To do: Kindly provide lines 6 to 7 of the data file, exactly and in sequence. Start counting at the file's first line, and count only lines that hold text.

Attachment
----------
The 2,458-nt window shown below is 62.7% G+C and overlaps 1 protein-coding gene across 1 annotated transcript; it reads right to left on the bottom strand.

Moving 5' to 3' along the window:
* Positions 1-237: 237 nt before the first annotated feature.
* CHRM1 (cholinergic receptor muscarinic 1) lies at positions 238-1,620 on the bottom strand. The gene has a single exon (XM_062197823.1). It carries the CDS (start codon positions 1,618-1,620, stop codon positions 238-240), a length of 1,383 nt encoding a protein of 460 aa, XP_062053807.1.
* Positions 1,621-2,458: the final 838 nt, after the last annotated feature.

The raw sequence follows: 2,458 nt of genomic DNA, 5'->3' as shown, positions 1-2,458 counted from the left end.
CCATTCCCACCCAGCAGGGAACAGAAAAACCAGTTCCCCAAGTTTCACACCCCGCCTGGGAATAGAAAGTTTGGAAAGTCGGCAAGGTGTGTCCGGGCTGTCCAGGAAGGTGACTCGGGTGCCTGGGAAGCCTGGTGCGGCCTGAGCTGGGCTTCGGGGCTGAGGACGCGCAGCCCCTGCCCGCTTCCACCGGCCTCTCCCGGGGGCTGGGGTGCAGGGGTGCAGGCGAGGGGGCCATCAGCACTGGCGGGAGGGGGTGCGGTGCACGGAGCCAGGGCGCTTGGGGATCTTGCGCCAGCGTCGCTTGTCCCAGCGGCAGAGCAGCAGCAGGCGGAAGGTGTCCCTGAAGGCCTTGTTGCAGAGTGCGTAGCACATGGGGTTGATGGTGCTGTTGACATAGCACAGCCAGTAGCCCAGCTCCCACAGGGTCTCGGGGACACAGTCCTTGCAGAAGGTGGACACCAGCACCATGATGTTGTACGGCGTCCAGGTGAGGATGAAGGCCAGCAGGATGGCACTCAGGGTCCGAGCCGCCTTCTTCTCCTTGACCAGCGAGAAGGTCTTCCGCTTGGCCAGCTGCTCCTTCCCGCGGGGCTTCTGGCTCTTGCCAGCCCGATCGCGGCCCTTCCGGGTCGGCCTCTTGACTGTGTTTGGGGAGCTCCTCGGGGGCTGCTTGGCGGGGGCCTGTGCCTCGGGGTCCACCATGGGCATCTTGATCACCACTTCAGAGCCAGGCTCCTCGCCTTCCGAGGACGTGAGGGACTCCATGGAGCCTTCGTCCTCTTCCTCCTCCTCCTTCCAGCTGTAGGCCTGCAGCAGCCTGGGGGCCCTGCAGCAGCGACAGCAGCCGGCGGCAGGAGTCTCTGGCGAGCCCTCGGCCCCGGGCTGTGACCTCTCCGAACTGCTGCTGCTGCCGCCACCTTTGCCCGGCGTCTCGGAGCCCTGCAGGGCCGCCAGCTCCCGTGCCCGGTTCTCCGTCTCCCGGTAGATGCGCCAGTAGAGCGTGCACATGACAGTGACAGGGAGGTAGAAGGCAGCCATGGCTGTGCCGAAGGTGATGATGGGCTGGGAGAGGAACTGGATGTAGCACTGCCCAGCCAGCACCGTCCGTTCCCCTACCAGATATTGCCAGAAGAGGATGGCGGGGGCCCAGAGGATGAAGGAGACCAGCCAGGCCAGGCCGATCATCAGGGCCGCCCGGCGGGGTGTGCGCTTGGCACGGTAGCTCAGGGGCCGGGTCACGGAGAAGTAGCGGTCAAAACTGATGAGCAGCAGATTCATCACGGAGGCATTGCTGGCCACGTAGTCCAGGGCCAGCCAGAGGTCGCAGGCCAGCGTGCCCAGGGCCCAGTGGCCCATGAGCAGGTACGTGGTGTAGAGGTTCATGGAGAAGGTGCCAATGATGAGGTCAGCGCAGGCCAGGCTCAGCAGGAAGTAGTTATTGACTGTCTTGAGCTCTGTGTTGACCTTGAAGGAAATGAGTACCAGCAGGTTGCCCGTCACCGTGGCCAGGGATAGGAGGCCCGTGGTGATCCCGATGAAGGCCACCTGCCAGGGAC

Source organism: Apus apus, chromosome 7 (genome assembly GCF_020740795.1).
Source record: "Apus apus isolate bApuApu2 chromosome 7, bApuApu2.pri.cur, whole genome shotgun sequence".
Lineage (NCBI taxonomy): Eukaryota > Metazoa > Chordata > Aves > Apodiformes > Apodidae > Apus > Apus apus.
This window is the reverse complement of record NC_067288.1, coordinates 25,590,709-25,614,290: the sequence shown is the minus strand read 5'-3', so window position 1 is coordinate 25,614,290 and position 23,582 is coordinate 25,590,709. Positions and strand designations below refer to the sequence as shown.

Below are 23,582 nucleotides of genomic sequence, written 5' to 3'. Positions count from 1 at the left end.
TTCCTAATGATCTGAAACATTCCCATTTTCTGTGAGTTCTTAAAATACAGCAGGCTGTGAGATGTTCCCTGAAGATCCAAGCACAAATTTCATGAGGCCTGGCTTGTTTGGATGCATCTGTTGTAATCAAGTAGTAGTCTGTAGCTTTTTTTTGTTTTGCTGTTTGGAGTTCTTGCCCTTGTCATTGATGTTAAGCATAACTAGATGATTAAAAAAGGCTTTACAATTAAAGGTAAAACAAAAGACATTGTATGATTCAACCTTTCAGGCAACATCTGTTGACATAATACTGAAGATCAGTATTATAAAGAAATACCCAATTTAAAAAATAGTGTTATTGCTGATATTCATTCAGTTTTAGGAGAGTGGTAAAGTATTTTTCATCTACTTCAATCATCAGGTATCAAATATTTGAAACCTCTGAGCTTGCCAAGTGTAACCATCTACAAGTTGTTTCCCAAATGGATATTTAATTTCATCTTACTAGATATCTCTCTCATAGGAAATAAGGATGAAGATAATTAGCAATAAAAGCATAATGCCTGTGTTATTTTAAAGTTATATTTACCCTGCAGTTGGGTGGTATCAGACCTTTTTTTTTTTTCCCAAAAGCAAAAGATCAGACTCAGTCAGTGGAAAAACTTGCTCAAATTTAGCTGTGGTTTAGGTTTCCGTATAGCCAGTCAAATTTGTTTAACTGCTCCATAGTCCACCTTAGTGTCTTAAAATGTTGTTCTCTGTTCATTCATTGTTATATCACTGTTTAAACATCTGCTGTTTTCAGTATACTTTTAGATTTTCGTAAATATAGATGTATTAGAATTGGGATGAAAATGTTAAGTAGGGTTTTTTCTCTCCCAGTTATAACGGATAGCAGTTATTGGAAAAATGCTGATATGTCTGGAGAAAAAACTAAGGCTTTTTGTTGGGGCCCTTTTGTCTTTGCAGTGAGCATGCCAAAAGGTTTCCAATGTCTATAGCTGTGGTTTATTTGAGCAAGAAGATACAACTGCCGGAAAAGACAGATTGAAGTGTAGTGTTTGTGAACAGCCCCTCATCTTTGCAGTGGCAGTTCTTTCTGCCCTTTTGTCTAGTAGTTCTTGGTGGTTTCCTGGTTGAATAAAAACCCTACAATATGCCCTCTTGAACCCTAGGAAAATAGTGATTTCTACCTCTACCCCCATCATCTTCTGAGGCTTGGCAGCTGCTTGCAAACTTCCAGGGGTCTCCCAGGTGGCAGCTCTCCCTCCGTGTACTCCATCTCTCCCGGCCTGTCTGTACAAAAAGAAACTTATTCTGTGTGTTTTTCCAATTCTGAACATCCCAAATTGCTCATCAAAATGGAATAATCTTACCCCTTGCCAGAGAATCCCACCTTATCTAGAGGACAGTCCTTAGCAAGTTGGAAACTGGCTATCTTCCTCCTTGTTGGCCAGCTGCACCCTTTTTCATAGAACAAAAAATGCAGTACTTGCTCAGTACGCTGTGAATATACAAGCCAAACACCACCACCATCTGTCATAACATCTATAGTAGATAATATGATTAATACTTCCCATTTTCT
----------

The raw sequence follows: 2,458 nt of genomic DNA, 5'->3' as shown, positions 1-2,458 counted from the left end.
CCATTCCCACCCAGCAGGGAACAGAAAAACCAGTTCCCCAAGTTTCACACCCCGCCTGGGAATAGAAAGTTTGGAAAGTCGGCAAGGTGTGTCCGGGCTGTCCAGGAAGGTGACTCGGGTGCCTGGGAAGCCTGGTGCGGCCTGAGCTGGGCTTCGGGGCTGAGGACGCGCAGCCCCTGCCCGCTTCCACCGGCCTCTCCCGGGGGCTGGGGTGCAGGGGTGCAGGCGAGGGGGCCATCAGCACTGGCGGGAGGGGGTGCGGTGCACGGAGCCAGGGCGCTTGGGGATCTTGCGCCAGCGTCGCTTGTCCCAGCGGCAGAGCAGCAGCAGGCGGAAGGTGTCCCTGAAGGCCTTGTTGCAGAGTGCGTAGCACATGGGGTTGATGGTGCTGTTGACATAGCACAGCCAGTAGCCCAGCTCCCACAGGGTCTCGGGGACACAGTCCTTGCAGAAGGTGGACACCAGCACCATGATGTTGTACGGCGTCCAGGTGAGGATGAAGGCCAGCAGGATGGCACTCAGGGTCCGAGCCGCCTTCTTCTCCTTGACCAGCGAGAAGGTCTTCCGCTTGGCCAGCTGCTCCTTCCCGCGGGGCTTCTGGCTCTTGCCAGCCCGATCGCGGCCCTTCCGGGTCGGCCTCTTGACTGTGTTTGGGGAGCTCCTCGGGGGCTGCTTGGCGGGGGCCTGTGCCTCGGGGTCCACCATGGGCATCTTGATCACCACTTCAGAGCCAGGCTCCTCGCCTTCCGAGGACGTGAGGGACTCCATGGAGCCTTCGTCCTCTTCCTCCTCCTCCTTCCAGCTGTAGGCCTGCAGCAGCCTGGGGGCCCTGCAGCAGCGACAGCAGCCGGCGGCAGGAGTCTCTGGCGAGCCCTCGGCCCCGGGCTGTGACCTCTCCGAACTGCTGCTGCTGCCGCCACCTTTGCCCGGCGTCTCGGAGCCCTGCAGGGCCGCCAGCTCCCGTGCCCGGTTCTCCGTCTCCCGGTAGATGCGCCAGTAGAGCGTGCACATGACAGTGACAGGGAGGTAGAAGGCAGCCATGGCTGTGCCGAAGGTGATGATGGGCTGGGAGAGGAACTGGATGTAGCACTGCCCAGCCAGCACCGTCCGTTCCCCTACCAGATATTGCCAGAAGAGGATGGCGGGGGCCCAGAGGATGAAGGAGACCAGCCAGGCCAGGCCGATCATCAGGGCCGCCCGGCGGGGTGTGCGCTTGGCACGGTAGCTCAGGGGCCGGGTCACGGAGAAGTAGCGGTCAAAACTGATGAGCAGCAGATTCATCACGGAGGCATTGCTGGCCACGTAGTCCAGGGCCAGCCAGAGGTCGCAGGCCAGCGTGCCCAGGGCCCAGTGGCCCATGAGCAGGTACGTGGTGTAGAGGTTCATGGAGAAGGTGCCAATGATGAGGTCAGCGCAGGCCAGGCTCAGCAGGAAGTAGTTATTGACTGTCTTGAGCTCTGTGTTGACCTTGAAGGAAATGAGTACCAGCAGGTTGCCCGTCACCGTGGCCAGGGATAGGAGGCCCGTGGTGATCCCGATGAAGGCCACCTGCCAGGGAC